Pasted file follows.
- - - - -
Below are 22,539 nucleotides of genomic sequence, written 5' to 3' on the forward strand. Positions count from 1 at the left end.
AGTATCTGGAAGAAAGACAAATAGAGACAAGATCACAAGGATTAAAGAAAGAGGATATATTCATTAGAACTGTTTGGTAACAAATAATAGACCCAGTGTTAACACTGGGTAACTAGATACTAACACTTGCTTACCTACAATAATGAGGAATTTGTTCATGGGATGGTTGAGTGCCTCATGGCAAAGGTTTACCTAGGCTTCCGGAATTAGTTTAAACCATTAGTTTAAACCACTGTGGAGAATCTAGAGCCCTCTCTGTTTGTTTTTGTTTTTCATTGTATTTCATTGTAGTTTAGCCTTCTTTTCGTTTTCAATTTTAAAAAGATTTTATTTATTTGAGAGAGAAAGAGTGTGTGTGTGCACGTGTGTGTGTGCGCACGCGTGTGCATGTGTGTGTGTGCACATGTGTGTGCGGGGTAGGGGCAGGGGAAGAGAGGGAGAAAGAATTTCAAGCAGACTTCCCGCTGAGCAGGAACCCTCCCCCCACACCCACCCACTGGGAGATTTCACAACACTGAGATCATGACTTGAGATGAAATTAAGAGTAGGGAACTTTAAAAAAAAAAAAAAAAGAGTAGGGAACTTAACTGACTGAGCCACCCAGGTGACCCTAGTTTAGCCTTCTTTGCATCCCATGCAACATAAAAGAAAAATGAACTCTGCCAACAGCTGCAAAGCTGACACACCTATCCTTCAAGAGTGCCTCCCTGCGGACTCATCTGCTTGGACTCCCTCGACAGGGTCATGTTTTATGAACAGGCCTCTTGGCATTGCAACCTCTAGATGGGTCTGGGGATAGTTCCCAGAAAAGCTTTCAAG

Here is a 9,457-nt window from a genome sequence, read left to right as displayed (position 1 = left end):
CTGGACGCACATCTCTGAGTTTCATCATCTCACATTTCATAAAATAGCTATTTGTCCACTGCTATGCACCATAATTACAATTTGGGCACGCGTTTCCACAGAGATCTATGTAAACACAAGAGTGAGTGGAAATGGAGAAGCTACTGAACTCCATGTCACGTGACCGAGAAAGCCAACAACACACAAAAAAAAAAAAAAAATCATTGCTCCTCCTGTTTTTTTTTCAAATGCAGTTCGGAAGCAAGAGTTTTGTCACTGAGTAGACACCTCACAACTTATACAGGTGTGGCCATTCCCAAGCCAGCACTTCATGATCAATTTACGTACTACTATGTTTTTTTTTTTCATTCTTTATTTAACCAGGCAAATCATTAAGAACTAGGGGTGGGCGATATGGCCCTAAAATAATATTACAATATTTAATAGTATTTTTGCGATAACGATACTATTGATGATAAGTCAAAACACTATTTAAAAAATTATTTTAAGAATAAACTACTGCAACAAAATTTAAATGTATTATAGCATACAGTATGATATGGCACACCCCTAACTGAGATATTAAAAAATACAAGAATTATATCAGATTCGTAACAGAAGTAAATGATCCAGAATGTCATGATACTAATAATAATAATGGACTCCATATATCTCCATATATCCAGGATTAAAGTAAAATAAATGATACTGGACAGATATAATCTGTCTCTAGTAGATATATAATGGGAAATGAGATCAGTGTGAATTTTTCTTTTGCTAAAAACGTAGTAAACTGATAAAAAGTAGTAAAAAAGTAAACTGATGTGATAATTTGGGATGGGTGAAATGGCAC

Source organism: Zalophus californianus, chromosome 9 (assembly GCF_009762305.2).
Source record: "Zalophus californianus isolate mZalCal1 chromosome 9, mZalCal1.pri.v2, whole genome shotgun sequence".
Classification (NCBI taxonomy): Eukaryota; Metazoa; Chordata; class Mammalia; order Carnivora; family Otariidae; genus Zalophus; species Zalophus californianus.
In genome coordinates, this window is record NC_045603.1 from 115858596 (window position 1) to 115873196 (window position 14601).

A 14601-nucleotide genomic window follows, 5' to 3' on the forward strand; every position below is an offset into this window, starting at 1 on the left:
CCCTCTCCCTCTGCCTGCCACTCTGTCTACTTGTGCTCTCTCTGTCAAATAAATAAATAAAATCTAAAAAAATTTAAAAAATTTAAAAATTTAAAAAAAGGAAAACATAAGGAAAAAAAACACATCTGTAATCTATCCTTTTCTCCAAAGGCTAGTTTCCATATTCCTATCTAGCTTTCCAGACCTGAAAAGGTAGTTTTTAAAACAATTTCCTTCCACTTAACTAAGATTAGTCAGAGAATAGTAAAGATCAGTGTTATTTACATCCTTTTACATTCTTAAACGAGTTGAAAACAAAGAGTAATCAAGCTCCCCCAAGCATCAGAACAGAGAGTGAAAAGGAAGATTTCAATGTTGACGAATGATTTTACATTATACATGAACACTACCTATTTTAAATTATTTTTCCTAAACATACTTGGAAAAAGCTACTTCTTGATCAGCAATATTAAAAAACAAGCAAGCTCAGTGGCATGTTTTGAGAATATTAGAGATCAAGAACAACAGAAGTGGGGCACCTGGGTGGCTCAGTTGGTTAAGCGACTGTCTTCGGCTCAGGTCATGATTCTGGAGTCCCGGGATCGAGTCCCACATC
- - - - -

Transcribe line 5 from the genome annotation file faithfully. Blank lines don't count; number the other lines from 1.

Source organism: Zalophus californianus, chromosome 9 (assembly GCF_009762305.2).